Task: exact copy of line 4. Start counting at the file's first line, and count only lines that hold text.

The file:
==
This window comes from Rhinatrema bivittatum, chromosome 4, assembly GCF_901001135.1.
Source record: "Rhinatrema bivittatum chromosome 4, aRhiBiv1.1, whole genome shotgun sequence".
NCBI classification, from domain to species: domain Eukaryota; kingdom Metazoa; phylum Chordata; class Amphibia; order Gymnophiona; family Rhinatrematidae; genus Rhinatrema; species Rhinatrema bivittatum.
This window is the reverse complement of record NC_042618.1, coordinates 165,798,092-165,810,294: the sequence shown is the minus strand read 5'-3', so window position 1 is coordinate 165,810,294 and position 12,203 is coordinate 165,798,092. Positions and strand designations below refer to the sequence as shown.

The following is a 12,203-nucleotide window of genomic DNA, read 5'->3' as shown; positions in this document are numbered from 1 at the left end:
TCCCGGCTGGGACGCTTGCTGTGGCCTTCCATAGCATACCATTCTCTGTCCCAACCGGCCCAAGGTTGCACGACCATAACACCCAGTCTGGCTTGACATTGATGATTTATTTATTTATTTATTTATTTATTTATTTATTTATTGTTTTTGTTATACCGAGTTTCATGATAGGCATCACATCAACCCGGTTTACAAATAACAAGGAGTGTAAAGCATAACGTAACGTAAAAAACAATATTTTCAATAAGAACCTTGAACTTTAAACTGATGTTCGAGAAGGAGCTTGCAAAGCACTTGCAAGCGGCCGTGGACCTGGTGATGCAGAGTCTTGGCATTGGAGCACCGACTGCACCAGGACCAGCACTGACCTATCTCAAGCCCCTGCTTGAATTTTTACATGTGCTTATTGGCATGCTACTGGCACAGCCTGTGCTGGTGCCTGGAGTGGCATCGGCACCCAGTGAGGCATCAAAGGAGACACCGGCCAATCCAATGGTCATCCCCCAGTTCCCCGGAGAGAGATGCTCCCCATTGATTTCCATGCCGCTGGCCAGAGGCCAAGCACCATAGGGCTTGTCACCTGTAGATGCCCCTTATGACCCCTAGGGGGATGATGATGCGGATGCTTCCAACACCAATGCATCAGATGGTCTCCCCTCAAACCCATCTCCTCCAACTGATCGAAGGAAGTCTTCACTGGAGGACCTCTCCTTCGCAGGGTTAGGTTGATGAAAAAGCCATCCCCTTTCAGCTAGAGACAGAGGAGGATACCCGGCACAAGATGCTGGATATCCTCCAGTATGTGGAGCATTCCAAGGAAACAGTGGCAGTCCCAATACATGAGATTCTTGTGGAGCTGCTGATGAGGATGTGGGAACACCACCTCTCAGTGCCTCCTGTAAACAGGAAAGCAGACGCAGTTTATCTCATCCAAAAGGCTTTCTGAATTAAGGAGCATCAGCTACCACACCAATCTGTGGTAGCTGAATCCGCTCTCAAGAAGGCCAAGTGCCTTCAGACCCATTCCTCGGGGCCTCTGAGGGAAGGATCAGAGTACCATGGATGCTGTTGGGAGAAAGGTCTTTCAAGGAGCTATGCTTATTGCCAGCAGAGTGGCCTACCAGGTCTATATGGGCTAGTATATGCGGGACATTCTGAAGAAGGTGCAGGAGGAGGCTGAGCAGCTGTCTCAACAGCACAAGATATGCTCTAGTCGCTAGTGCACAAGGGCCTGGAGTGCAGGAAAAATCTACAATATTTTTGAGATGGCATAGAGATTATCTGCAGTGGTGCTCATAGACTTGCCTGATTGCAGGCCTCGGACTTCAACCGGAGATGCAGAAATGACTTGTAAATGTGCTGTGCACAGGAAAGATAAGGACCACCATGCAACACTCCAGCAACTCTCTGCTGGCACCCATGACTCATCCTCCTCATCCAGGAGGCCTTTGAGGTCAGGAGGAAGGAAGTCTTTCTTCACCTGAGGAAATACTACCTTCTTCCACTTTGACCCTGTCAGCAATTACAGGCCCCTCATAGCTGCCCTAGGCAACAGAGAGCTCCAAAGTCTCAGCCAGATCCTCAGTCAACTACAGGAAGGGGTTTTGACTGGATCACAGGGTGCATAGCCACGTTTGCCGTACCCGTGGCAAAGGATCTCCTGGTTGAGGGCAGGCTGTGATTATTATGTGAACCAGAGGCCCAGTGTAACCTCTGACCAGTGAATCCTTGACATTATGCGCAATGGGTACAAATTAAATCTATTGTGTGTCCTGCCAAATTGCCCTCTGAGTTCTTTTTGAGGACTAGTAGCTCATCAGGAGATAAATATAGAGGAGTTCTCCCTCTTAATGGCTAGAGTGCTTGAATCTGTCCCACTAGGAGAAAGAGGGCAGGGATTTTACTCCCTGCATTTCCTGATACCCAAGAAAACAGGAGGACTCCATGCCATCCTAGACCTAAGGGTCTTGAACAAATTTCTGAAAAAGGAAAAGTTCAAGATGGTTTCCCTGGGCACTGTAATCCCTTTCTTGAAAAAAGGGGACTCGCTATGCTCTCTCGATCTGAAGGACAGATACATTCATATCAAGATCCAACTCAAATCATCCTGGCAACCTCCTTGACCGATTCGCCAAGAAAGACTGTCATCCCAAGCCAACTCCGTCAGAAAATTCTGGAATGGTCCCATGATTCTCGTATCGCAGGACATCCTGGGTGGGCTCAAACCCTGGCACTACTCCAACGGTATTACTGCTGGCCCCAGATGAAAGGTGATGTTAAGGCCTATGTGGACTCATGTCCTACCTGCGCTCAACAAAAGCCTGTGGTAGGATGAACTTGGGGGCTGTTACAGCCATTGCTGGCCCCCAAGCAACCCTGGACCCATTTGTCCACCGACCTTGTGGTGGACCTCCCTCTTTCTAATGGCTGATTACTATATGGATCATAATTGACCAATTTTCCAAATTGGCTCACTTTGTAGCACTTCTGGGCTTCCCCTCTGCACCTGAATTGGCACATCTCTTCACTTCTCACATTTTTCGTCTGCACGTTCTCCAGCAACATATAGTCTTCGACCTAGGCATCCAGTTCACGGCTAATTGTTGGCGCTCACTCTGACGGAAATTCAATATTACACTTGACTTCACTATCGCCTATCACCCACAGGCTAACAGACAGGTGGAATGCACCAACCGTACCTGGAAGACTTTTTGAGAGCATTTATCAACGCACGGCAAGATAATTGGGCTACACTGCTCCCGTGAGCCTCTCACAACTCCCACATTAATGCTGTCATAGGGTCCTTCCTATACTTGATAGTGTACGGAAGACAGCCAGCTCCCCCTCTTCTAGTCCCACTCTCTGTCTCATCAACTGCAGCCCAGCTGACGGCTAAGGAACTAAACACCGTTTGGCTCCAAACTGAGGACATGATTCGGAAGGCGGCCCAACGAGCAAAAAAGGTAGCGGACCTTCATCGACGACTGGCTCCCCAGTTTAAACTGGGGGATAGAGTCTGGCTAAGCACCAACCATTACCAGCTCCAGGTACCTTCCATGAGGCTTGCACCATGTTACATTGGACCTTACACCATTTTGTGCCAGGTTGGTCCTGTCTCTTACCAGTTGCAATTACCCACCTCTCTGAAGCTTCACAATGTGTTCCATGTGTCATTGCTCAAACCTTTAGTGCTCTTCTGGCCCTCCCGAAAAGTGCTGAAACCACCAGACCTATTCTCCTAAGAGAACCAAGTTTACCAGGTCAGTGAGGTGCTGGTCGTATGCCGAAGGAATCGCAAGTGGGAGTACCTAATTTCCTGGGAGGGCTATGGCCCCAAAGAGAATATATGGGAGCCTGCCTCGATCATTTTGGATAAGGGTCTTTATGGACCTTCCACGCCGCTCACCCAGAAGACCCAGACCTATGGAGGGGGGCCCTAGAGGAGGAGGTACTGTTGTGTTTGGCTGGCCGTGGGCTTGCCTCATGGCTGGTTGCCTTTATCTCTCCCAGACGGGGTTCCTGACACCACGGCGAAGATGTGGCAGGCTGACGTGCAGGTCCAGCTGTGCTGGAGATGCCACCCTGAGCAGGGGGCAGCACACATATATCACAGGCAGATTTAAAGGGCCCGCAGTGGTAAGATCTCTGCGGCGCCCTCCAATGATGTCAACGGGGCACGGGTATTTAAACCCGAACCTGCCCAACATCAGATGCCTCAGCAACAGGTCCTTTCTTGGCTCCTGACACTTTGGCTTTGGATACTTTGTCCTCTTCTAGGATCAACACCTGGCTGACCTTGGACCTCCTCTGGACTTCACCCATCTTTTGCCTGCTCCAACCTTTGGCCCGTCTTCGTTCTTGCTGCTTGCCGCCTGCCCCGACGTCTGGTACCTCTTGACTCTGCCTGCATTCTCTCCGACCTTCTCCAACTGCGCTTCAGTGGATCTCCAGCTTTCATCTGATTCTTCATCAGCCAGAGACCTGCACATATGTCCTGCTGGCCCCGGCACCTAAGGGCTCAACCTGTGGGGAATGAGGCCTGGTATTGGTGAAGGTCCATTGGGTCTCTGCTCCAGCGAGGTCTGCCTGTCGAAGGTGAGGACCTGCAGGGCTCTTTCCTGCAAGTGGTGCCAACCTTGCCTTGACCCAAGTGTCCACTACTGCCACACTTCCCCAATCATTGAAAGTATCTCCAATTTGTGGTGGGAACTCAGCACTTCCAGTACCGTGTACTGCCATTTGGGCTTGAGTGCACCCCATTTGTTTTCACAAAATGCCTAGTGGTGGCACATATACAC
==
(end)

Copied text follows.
This window is the reverse complement of record NC_042618.1, coordinates 165,798,092-165,810,294: the sequence shown is the minus strand read 5'-3', so window position 1 is coordinate 165,810,294 and position 12,203 is coordinate 165,798,092. Positions and strand designations below refer to the sequence as shown.